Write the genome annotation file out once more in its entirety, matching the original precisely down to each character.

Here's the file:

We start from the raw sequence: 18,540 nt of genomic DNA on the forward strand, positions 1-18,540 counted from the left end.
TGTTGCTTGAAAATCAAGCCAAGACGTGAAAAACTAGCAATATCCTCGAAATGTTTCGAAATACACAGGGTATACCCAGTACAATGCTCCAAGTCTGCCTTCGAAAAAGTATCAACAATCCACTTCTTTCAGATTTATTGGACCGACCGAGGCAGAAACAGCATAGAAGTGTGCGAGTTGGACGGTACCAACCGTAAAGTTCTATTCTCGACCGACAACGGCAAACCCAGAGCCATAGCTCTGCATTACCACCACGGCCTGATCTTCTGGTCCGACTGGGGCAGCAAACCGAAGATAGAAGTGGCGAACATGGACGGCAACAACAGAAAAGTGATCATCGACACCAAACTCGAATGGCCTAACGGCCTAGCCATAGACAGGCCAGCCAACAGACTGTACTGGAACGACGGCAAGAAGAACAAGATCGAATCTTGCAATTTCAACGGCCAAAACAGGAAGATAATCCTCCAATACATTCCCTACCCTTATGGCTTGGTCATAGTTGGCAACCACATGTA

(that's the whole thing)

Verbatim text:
We start from the raw sequence: 18,540 nt of genomic DNA on the forward strand, positions 1-18,540 counted from the left end.
TGTTGCTTGAAAATCAAGCCAAGACGTGAAAAACTAGCAATATCCTCGAAATGTTTCGAAATACACAGGGTATACCCAGTACAATGCTCCAAGTCTGCCTTCGAAAAAGTATCAACAATCCACTTCTTTCAGATTTATTGGACCGACCGAGGCAGAAACAGCATAGAAGTGTGCGAGTTGGACGGTACCAACCGTAAAGTTCTATTCTCGACCGACAACGGCAAACCCAGAGCCATAGCTCTGCATTACCACCACGGCCTGATCTTCTGGTCCGACTGGGGCAGCAAACCGAAGATAGAAGTGGCGAACATGGACGGCAACAACAGAAAAGTGATCATCGACACCAAACTCGAATGGCCTAACGGCCTAGCCATAGACAGGCCAGCCAACAGACTGTACTGGAACGACGGCAAGAAGAACAAGATCGAATCTTGCAATTTCAACGGCCAAAACAGGAAGATAATCCTCCAATACATTCCCTACCCTTATGGCTTGGTCATAGTTGGCAACCACATGTA